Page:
I from my purpose by these matters less suitable to my clerical professior. “Well, but (says a friend) why not take fo candid an intimation in good part? Withdraw yourself again, as you are bid in the clerical pale; examine the records of sacred and profane antiquity; and, on them, erect a work to the confusion of infidelity." Why, I have done all this, and more: and hear now what the fame men have said to it. They tell me, I have wrote. to the wrong and injury of religion, and furnished out more handles for unbelievers. Oh! now the secret is out; and you may have your pardon, I find, upon easier terms. It is only to write no more."
Good gentlemen! and shall I not oblige them? They would gladly obstruct my way to those things which every man, who endeavours well in his profeffion, must needs think he has some claim to, when he sees them given to those who never did endeavour; at the same time that they would deter me from taking those advantages which letters enable me to procure for myself.
If then I am to write no more (though as much out of my profession as they may please to represent this work, I suspect their modesty would not insist on a scrutiny of our several applications of this profane profit and their purer gains,) if, I say, I am to write no more, let me at least give the public, who have a better pretence to demand it of me, some reason for my presenting them with these amusements: which, if I am not much mistaken, may be excused by the best and fairest examples; and, what is more, may be justificd on the surer reafon of things.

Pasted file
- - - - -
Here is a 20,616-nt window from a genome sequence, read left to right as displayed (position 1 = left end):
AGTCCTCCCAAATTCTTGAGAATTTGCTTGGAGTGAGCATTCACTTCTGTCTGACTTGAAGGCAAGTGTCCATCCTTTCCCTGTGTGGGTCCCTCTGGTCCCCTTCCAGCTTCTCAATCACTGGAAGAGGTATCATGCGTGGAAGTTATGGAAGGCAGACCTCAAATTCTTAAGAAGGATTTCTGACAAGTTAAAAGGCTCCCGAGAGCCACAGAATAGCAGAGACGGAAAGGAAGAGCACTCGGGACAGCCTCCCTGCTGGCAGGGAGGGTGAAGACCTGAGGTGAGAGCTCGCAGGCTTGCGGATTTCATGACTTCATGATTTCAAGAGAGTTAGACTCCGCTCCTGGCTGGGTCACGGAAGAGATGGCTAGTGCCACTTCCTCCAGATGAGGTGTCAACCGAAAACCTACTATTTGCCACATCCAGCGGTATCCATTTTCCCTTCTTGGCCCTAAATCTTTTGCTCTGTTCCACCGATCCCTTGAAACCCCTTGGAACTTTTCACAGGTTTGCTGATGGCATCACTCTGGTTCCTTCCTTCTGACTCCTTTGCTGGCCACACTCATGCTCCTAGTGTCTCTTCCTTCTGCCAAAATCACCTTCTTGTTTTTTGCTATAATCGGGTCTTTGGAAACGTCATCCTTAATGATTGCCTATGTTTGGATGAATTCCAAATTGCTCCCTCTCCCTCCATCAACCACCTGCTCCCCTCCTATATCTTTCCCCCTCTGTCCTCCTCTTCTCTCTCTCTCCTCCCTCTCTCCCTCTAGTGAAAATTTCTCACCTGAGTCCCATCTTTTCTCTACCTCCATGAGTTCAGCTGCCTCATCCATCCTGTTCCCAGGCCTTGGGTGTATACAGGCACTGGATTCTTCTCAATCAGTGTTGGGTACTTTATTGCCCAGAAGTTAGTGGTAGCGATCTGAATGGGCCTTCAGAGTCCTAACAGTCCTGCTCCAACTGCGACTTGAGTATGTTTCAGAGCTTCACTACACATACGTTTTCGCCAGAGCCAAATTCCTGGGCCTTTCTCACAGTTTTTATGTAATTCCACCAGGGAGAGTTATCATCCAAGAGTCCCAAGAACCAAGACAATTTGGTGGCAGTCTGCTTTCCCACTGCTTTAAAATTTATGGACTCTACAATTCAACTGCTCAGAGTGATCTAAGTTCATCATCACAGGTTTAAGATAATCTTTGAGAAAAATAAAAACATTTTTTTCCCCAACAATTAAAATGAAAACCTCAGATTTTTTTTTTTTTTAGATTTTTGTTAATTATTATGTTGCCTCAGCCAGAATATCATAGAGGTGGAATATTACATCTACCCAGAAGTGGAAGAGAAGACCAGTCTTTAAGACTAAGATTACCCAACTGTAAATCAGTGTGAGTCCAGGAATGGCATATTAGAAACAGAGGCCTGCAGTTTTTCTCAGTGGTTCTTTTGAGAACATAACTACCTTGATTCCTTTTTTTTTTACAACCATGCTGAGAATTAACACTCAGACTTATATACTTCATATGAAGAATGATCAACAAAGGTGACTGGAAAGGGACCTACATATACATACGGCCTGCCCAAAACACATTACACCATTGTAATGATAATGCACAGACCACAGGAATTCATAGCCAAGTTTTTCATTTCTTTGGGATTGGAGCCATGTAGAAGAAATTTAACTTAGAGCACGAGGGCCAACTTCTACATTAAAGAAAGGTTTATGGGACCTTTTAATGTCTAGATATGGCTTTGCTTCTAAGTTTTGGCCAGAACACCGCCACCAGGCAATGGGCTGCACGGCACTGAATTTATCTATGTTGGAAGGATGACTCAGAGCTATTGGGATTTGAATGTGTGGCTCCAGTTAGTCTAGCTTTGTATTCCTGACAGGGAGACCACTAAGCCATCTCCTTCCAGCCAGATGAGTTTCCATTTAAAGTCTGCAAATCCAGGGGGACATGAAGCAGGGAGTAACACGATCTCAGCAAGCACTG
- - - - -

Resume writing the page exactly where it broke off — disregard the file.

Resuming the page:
The great Saint CHRYSOSTOM, a name consecrated to immortality by his virtue and eloquence, is known to have been so fond of Aristophanes, as to wake with him at his studies, and to sleep with him under his pillow; and I never heard that this was objected either to his piety or his preaching, not even in those times of pure zcal and primitive religion. Yet, in respect of Shakspeare's great sense, Aristophanes's best wit is but buffoonery; and in comparison of Aristophanes's freedoms, Shakspeare writes with the purity of a vesial. But they will say, St. Chryfoftom contracted a fondness for the comick poet for the sake of his Greek. To this, indeed, I have nothing to reply.
Far be it from me to insinuate fo unscholar-like a thing, as if we had the same use for good English, that a Greek had for his Attick elegance. Critick Kuster, in a taste and language peculiar to grammarians of a certain order, hath decreed, that the history and chronology of Greek words is the most SOLID entertainment of a man of letters.